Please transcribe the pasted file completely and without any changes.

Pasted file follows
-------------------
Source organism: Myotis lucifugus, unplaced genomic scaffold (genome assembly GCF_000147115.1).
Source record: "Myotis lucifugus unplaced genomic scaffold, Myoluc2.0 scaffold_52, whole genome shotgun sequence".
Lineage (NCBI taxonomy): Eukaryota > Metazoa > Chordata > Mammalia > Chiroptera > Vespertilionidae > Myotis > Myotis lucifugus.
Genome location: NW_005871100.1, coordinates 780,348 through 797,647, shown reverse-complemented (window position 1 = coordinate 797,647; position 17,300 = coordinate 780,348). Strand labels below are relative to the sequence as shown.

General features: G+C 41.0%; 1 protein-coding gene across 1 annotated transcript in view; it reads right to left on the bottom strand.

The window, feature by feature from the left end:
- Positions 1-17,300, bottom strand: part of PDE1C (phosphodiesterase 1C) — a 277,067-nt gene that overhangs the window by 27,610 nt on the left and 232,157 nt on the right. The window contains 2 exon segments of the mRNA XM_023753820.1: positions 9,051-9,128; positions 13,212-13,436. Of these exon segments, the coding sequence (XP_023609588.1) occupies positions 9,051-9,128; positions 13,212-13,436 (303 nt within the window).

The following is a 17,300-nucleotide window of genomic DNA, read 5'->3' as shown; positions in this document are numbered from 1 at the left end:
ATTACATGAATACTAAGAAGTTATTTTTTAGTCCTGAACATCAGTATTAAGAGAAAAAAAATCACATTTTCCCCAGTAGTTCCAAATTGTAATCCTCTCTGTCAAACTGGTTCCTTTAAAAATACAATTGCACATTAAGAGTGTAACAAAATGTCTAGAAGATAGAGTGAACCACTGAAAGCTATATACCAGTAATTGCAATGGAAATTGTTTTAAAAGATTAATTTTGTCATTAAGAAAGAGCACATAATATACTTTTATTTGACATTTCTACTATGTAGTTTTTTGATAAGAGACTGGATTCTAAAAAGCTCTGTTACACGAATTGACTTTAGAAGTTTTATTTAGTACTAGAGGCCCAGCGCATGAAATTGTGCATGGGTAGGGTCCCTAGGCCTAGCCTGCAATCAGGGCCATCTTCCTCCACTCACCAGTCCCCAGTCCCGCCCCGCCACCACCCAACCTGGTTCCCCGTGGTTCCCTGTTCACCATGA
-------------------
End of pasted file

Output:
Source organism: Myotis lucifugus, unplaced genomic scaffold (genome assembly GCF_000147115.1).
Source record: "Myotis lucifugus unplaced genomic scaffold, Myoluc2.0 scaffold_52, whole genome shotgun sequence".
Lineage (NCBI taxonomy): Eukaryota > Metazoa > Chordata > Mammalia > Chiroptera > Vespertilionidae > Myotis > Myotis lucifugus.
Genome location: NW_005871100.1, coordinates 780,348 through 797,647, shown reverse-complemented (window position 1 = coordinate 797,647; position 17,300 = coordinate 780,348). Strand labels below are relative to the sequence as shown.

General features: G+C 41.0%; 1 protein-coding gene across 1 annotated transcript in view; it reads right to left on the bottom strand.

The window, feature by feature from the left end:
- Positions 1-17,300, bottom strand: part of PDE1C (phosphodiesterase 1C) — a 277,067-nt gene that overhangs the window by 27,610 nt on the left and 232,157 nt on the right. The window contains 2 exon segments of the mRNA XM_023753820.1: positions 9,051-9,128; positions 13,212-13,436. Of these exon segments, the coding sequence (XP_023609588.1) occupies positions 9,051-9,128; positions 13,212-13,436 (303 nt within the window).

The following is a 17,300-nucleotide window of genomic DNA, read 5'->3' as shown; positions in this document are numbered from 1 at the left end:
ATTACATGAATACTAAGAAGTTATTTTTTAGTCCTGAACATCAGTATTAAGAGAAAAAAAATCACATTTTCCCCAGTAGTTCCAAATTGTAATCCTCTCTGTCAAACTGGTTCCTTTAAAAATACAATTGCACATTAAGAGTGTAACAAAATGTCTAGAAGATAGAGTGAACCACTGAAAGCTATATACCAGTAATTGCAATGGAAATTGTTTTAAAAGATTAATTTTGTCATTAAGAAAGAGCACATAATATACTTTTATTTGACATTTCTACTATGTAGTTTTTTGATAAGAGACTGGATTCTAAAAAGCTCTGTTACACGAATTGACTTTAGAAGTTTTATTTAGTACTAGAGGCCCAGCGCATGAAATTGTGCATGGGTAGGGTCCCTAGGCCTAGCCTGCAATCAGGGCCATCTTCCTCCACTCACCAGTCCCCAGTCCCGCCCCGCCACCACCCAACCTGGTTCCCCGTGGTTCCCTGTTCACCATGA